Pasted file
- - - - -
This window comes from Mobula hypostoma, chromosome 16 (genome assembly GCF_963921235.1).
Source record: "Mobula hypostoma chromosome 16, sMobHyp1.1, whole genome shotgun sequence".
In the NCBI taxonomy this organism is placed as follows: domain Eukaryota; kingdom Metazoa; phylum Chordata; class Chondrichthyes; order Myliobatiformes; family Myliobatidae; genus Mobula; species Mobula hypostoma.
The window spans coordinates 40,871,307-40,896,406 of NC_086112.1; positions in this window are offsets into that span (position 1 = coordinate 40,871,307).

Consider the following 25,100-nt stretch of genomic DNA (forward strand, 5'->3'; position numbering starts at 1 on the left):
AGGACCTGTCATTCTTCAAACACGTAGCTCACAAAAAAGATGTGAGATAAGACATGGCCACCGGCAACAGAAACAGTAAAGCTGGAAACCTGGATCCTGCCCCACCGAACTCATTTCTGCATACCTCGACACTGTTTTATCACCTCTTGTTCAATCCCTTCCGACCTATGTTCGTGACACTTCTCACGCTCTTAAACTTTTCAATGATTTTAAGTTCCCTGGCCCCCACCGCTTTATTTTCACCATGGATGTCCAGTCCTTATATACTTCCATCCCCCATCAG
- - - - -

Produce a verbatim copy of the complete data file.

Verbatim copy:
This window comes from Mobula hypostoma, chromosome 16 (genome assembly GCF_963921235.1).
Source record: "Mobula hypostoma chromosome 16, sMobHyp1.1, whole genome shotgun sequence".
In the NCBI taxonomy this organism is placed as follows: domain Eukaryota; kingdom Metazoa; phylum Chordata; class Chondrichthyes; order Myliobatiformes; family Myliobatidae; genus Mobula; species Mobula hypostoma.
The window spans coordinates 40,871,307-40,896,406 of NC_086112.1; positions in this window are offsets into that span (position 1 = coordinate 40,871,307).

Consider the following 25,100-nt stretch of genomic DNA (forward strand, 5'->3'; position numbering starts at 1 on the left):
AGGACCTGTCATTCTTCAAACACGTAGCTCACAAAAAAGATGTGAGATAAGACATGGCCACCGGCAACAGAAACAGTAAAGCTGGAAACCTGGATCCTGCCCCACCGAACTCATTTCTGCATACCTCGACACTGTTTTATCACCTCTTGTTCAATCCCTTCCGACCTATGTTCGTGACACTTCTCACGCTCTTAAACTTTTCAATGATTTTAAGTTCCCTGGCCCCCACCGCTTTATTTTCACCATGGATGTCCAGTCCTTATATACTTCCATCCCCCATCAG